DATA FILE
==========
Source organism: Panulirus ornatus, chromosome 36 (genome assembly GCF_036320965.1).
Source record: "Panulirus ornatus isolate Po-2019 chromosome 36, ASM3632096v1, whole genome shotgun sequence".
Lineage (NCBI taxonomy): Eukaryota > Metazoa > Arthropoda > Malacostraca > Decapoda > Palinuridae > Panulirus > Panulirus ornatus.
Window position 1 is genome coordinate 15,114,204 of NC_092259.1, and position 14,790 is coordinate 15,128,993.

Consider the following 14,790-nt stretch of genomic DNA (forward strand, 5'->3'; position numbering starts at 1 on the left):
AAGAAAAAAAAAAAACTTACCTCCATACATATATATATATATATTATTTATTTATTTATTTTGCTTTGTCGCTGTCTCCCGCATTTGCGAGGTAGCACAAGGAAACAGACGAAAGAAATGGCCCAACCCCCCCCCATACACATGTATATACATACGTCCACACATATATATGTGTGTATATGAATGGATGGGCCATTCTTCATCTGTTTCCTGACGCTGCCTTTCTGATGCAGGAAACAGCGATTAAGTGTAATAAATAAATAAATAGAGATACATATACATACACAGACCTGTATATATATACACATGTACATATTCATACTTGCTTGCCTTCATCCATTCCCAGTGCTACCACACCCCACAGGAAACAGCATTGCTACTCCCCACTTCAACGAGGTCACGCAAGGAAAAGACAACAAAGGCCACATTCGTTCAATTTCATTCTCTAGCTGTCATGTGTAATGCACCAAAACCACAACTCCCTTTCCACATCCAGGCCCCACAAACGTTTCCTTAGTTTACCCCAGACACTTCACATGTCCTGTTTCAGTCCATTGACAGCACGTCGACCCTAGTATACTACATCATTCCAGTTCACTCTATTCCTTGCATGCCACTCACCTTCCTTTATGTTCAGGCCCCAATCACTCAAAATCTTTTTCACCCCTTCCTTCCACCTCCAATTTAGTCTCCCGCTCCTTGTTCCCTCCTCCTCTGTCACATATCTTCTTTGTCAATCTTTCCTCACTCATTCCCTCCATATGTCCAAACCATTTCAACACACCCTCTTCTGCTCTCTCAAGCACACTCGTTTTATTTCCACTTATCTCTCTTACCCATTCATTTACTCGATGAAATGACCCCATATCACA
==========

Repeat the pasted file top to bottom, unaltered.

Source organism: Panulirus ornatus, chromosome 36 (genome assembly GCF_036320965.1).
Source record: "Panulirus ornatus isolate Po-2019 chromosome 36, ASM3632096v1, whole genome shotgun sequence".
Lineage (NCBI taxonomy): Eukaryota > Metazoa > Arthropoda > Malacostraca > Decapoda > Palinuridae > Panulirus > Panulirus ornatus.
Window position 1 is genome coordinate 15,114,204 of NC_092259.1, and position 14,790 is coordinate 15,128,993.

Consider the following 14,790-nt stretch of genomic DNA (forward strand, 5'->3'; position numbering starts at 1 on the left):
AAGAAAAAAAAAAAACTTACCTCCATACATATATATATATATATTATTTATTTATTTATTTTGCTTTGTCGCTGTCTCCCGCATTTGCGAGGTAGCACAAGGAAACAGACGAAAGAAATGGCCCAACCCCCCCCCATACACATGTATATACATACGTCCACACATATATATGTGTGTATATGAATGGATGGGCCATTCTTCATCTGTTTCCTGACGCTGCCTTTCTGATGCAGGAAACAGCGATTAAGTGTAATAAATAAATAAATAGAGATACATATACATACACAGACCTGTATATATATACACATGTACATATTCATACTTGCTTGCCTTCATCCATTCCCAGTGCTACCACACCCCACAGGAAACAGCATTGCTACTCCCCACTTCAACGAGGTCACGCAAGGAAAAGACAACAAAGGCCACATTCGTTCAATTTCATTCTCTAGCTGTCATGTGTAATGCACCAAAACCACAACTCCCTTTCCACATCCAGGCCCCACAAACGTTTCCTTAGTTTACCCCAGACACTTCACATGTCCTGTTTCAGTCCATTGACAGCACGTCGACCCTAGTATACTACATCATTCCAGTTCACTCTATTCCTTGCATGCCACTCACCTTCCTTTATGTTCAGGCCCCAATCACTCAAAATCTTTTTCACCCCTTCCTTCCACCTCCAATTTAGTCTCCCGCTCCTTGTTCCCTCCTCCTCTGTCACATATCTTCTTTGTCAATCTTTCCTCACTCATTCCCTCCATATGTCCAAACCATTTCAACACACCCTCTTCTGCTCTCTCAAGCACACTCGTTTTATTTCCACTTATCTCTCTTACCCATTCATTTACTCGATGAAATGACCCCATATCACA